In our invention we have provided apparel for athletes which consists of a sleeve, one for the arm and one for the lower leg, from the knee to the ankle, which protect these limbs from cold air and wind. The athletic sleeve does not interfere with an athlete's performance because the protected limb is not inhibited in any way. The loose sleeve, which is much longer and wider than the protected limb, does not press against muscles, nor does it restrict muscle, limb or elbow activity. The sleeve does not prevent the escape of body heat from any other part of the body. And, since the sleeve weighs less than one ounce, and covers only a small part of the body, wind drag is reduced substantially. When the athletic sleeve is compressed, it occupies less than four cubic inches. As a result, it can be stored in a tennis player's pockets, or in the waist band of a runner's track shorts. The arm sleeve model can be put on, and removed, with one hand in less than one second while the leg model can be put on in less than five seconds, and removed with one hand in less than one second. This provides runners and cyclists with the ability to function without interruption when removing the leg model.

One object of this invention is to provide weather protective apparel which is designed to protect only the arms and lower legs, from the knee to the ankle, of athletes from the disabling effects of cold air and cold wind.

Another object of this invention is to provide weather protective apparel for the arms and lower legs, which does not interfere with muscle, limb or joint movement.

A further object of this invention is to provide portability so that the protective apparel can be stored in an athletes's pockets.

A yet further object of this invention is to provide weather protective apparel which can be put on, or removed, easier and quicker than conventional, weather protective clothing.

Other objectives of this invention include reducing the amount of wind drag and wind resistance, experienced by athletes when wearing conventional weather protective clothing, as well as allowing heat to escape from those parts of the body which are exposed; by providing protective apparel which covers only the limbs, compared to jackets and sweaters which cover the entire trunk of the body, and warm up pants which cover the body from the waist to the ankle.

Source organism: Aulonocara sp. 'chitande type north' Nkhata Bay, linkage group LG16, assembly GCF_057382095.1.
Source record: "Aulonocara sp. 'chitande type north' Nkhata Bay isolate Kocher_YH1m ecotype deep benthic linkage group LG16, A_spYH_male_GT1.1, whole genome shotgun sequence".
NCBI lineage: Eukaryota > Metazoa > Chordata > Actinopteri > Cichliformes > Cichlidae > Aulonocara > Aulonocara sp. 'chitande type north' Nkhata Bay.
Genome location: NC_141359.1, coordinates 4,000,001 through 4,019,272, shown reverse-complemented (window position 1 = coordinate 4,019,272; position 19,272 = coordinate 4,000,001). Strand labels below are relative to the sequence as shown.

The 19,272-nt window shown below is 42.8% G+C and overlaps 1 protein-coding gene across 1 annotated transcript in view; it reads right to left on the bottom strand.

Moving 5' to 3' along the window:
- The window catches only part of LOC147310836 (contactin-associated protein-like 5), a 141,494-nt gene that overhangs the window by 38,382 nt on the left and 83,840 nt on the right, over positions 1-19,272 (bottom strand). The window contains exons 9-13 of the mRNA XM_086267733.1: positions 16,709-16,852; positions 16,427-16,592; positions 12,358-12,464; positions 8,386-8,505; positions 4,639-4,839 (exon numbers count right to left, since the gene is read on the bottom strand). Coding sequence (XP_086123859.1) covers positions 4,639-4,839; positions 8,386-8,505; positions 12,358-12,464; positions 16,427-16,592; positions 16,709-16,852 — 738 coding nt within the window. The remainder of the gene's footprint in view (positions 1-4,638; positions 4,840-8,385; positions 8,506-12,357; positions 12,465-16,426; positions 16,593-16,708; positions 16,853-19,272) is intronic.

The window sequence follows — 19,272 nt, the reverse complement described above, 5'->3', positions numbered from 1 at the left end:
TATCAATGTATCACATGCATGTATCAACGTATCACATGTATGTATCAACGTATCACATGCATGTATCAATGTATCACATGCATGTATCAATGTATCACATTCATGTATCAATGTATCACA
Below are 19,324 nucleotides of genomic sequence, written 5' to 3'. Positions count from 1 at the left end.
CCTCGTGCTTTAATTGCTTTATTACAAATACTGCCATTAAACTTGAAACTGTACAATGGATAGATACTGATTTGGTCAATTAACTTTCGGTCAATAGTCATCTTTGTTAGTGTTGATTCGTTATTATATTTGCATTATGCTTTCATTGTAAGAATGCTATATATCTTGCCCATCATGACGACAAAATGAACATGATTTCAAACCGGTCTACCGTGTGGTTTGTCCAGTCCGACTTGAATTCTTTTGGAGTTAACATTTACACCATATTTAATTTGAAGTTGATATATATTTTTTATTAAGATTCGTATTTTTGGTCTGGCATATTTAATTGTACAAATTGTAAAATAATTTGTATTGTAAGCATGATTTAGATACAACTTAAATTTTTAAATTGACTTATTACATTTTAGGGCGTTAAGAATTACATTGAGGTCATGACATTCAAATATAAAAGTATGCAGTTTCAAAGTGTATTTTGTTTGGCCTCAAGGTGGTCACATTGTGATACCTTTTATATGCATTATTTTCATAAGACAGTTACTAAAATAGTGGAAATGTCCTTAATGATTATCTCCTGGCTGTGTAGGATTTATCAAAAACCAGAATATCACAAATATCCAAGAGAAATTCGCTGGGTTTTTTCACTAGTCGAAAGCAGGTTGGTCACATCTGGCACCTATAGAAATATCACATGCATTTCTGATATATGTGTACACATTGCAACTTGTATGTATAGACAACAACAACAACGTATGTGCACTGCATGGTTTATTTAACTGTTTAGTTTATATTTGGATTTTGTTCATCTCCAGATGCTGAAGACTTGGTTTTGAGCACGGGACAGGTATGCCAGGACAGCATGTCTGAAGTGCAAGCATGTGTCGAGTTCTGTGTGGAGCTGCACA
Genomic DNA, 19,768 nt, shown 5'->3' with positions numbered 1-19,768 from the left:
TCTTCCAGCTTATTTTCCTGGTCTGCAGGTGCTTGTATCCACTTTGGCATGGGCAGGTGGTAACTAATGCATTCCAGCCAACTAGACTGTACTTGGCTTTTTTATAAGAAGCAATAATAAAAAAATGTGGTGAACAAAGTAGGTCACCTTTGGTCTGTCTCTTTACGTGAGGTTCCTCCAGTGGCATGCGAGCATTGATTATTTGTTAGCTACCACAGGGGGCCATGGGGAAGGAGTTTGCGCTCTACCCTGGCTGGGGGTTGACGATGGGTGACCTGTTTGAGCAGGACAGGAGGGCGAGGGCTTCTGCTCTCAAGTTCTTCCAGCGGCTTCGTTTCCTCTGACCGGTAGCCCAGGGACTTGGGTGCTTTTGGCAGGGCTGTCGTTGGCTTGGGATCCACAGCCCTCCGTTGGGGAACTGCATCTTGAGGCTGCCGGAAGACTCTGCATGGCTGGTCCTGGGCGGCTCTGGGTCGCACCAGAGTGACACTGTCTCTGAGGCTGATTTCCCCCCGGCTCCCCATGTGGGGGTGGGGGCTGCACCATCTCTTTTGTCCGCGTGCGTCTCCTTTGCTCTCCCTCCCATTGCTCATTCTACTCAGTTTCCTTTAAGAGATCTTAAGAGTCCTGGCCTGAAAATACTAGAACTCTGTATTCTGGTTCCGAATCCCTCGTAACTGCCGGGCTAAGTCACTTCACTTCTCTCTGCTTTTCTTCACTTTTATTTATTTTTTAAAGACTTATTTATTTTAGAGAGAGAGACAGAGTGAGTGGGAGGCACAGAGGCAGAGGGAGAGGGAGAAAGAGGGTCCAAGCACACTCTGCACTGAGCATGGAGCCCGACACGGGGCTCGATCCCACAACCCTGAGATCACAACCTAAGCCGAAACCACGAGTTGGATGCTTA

Yet another objective is that the athletic sleeve can be worn to protect the arms from cold air and wind by the following athletes: tennis plaYers, platform tennis players, racquetball players, baseball players, outdoor basketball players, football players, shot putters, discus throwers, javelin throwers, runners, rowers, cyclists and any other athlete whose bare arms are exposed to the cold or the wind.

Yet still another objective is to provide leg models that can be worn to protect the lower legs from cold air and wind of runners, rowers, cyclists and any other athlete whose bare legs are exposed to the cold or the wind.

DESCRIPTION OF THE DRAWINGS

FIG. 1 shows sameness side of the Arm Model.

FIG. 2 shows seam side view of the Arm Model.

FIG. 3 shows disengaged Velcro tabs of the Arm Model.

FIG. 4 shows overlapping Velcro tabs in the Arm model.

FIG. 5 shows disengaged seam view of the Leg model.

FIG. 6 shows closing of Velcro seam in the Leg Model

DESCRIPTION OF THE PREFERRED EMBODIMENT

The upper arm opening, A in FIG. 1, fits snugly around the upper arm to prevent the athletic sleeve, F in FIG. 1, from slipping downwards. This is achieved by sewing an elastic band, M in FIG. 2, into the upper arm opening to hold it in place. The circumference of the upper arm opening, A in FIG. 1, and the length and strength of the elastic material, is selected to accommodate the upper arm of most athletes. The circumference of the upper arm opening, A in FIG. 1, is bigger than the circumference of the wrist opening, E in FIG. 1, in order to accommodate upper arms which are bigger than wrists.